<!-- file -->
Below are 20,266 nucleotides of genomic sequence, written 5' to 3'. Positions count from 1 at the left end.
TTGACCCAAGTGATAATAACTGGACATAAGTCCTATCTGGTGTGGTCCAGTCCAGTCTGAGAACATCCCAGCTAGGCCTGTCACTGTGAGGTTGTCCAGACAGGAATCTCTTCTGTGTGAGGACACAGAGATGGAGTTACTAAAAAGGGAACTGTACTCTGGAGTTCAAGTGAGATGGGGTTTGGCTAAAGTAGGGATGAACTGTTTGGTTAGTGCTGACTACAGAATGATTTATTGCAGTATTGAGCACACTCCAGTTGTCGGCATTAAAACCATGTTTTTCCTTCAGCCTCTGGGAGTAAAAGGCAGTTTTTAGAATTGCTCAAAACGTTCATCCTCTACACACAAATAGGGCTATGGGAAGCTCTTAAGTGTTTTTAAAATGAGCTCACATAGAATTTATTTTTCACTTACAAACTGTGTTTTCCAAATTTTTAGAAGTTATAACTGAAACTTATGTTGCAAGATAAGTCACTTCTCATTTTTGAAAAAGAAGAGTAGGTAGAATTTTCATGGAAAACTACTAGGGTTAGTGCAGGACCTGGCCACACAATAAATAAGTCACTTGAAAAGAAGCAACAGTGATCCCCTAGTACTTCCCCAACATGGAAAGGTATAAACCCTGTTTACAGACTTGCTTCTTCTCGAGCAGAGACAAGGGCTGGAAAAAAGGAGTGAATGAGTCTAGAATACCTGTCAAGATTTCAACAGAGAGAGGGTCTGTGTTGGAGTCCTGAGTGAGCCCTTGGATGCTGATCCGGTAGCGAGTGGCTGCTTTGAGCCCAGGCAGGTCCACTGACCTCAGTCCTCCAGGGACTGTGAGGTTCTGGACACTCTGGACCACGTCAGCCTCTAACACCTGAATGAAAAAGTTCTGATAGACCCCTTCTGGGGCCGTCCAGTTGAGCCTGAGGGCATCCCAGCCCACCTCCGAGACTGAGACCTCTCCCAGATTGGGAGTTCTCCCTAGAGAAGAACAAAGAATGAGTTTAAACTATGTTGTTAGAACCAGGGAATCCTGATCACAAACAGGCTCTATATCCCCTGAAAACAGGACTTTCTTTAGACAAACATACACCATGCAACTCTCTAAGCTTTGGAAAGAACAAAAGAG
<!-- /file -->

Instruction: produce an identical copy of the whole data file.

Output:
Below are 20,266 nucleotides of genomic sequence, written 5' to 3'. Positions count from 1 at the left end.
TTGACCCAAGTGATAATAACTGGACATAAGTCCTATCTGGTGTGGTCCAGTCCAGTCTGAGAACATCCCAGCTAGGCCTGTCACTGTGAGGTTGTCCAGACAGGAATCTCTTCTGTGTGAGGACACAGAGATGGAGTTACTAAAAAGGGAACTGTACTCTGGAGTTCAAGTGAGATGGGGTTTGGCTAAAGTAGGGATGAACTGTTTGGTTAGTGCTGACTACAGAATGATTTATTGCAGTATTGAGCACACTCCAGTTGTCGGCATTAAAACCATGTTTTTCCTTCAGCCTCTGGGAGTAAAAGGCAGTTTTTAGAATTGCTCAAAACGTTCATCCTCTACACACAAATAGGGCTATGGGAAGCTCTTAAGTGTTTTTAAAATGAGCTCACATAGAATTTATTTTTCACTTACAAACTGTGTTTTCCAAATTTTTAGAAGTTATAACTGAAACTTATGTTGCAAGATAAGTCACTTCTCATTTTTGAAAAAGAAGAGTAGGTAGAATTTTCATGGAAAACTACTAGGGTTAGTGCAGGACCTGGCCACACAATAAATAAGTCACTTGAAAAGAAGCAACAGTGATCCCCTAGTACTTCCCCAACATGGAAAGGTATAAACCCTGTTTACAGACTTGCTTCTTCTCGAGCAGAGACAAGGGCTGGAAAAAAGGAGTGAATGAGTCTAGAATACCTGTCAAGATTTCAACAGAGAGAGGGTCTGTGTTGGAGTCCTGAGTGAGCCCTTGGATGCTGATCCGGTAGCGAGTGGCTGCTTTGAGCCCAGGCAGGTCCACTGACCTCAGTCCTCCAGGGACTGTGAGGTTCTGGACACTCTGGACCACGTCAGCCTCTAACACCTGAATGAAAAAGTTCTGATAGACCCCTTCTGGGGCCGTCCAGTTGAGCCTGAGGGCATCCCAGCCCACCTCCGAGACTGAGACCTCTCCCAGATTGGGAGTTCTCCCTAGAGAAGAACAAAGAATGAGTTTAAACTATGTTGTTAGAACCAGGGAATCCTGATCACAAACAGGCTCTATATCCCCTGAAAACAGGACTTTCTTTAGACAAACATACACCATGCAACTCTCTAAGCTTTGGAAAGAACAAAAGAG